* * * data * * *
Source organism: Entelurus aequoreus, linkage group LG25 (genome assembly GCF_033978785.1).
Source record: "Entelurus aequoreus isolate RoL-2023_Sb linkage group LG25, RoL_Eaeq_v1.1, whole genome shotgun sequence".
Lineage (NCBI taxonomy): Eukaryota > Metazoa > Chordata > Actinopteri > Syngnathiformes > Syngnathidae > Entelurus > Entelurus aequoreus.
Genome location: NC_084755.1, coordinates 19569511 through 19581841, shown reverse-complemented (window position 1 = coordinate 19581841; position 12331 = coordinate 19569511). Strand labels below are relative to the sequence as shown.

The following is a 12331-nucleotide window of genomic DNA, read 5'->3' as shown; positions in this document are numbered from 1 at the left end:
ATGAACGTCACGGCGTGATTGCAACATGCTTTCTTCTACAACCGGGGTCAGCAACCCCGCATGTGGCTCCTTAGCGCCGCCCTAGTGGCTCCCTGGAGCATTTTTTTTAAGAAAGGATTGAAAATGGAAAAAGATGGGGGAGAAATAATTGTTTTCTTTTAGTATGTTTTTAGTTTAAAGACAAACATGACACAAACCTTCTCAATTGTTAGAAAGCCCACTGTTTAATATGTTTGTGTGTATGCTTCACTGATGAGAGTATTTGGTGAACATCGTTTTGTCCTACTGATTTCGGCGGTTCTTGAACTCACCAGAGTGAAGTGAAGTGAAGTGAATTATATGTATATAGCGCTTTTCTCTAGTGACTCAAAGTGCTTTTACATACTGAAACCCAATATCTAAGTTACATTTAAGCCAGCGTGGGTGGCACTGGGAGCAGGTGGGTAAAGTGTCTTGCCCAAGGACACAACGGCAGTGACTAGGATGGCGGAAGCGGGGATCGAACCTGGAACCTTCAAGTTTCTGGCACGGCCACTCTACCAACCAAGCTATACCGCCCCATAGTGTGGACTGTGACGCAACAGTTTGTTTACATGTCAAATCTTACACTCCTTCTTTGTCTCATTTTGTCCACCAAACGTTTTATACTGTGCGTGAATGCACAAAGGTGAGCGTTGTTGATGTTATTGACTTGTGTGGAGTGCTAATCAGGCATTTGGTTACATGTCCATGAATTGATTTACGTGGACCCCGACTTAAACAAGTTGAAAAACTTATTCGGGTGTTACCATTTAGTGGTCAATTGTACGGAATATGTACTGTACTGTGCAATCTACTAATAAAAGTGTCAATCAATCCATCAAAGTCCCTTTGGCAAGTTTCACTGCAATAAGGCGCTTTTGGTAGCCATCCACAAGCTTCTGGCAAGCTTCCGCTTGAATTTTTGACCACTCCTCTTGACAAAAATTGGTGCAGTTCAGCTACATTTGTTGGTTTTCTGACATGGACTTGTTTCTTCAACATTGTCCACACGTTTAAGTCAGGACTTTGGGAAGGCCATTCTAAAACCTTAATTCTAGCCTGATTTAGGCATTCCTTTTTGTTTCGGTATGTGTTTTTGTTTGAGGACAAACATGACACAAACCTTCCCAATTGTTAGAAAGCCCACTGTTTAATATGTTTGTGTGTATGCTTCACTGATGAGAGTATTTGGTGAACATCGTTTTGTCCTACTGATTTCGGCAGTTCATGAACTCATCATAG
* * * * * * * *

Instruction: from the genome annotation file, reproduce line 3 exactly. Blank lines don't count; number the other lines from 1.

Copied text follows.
Lineage (NCBI taxonomy): Eukaryota > Metazoa > Chordata > Actinopteri > Syngnathiformes > Syngnathidae > Entelurus > Entelurus aequoreus.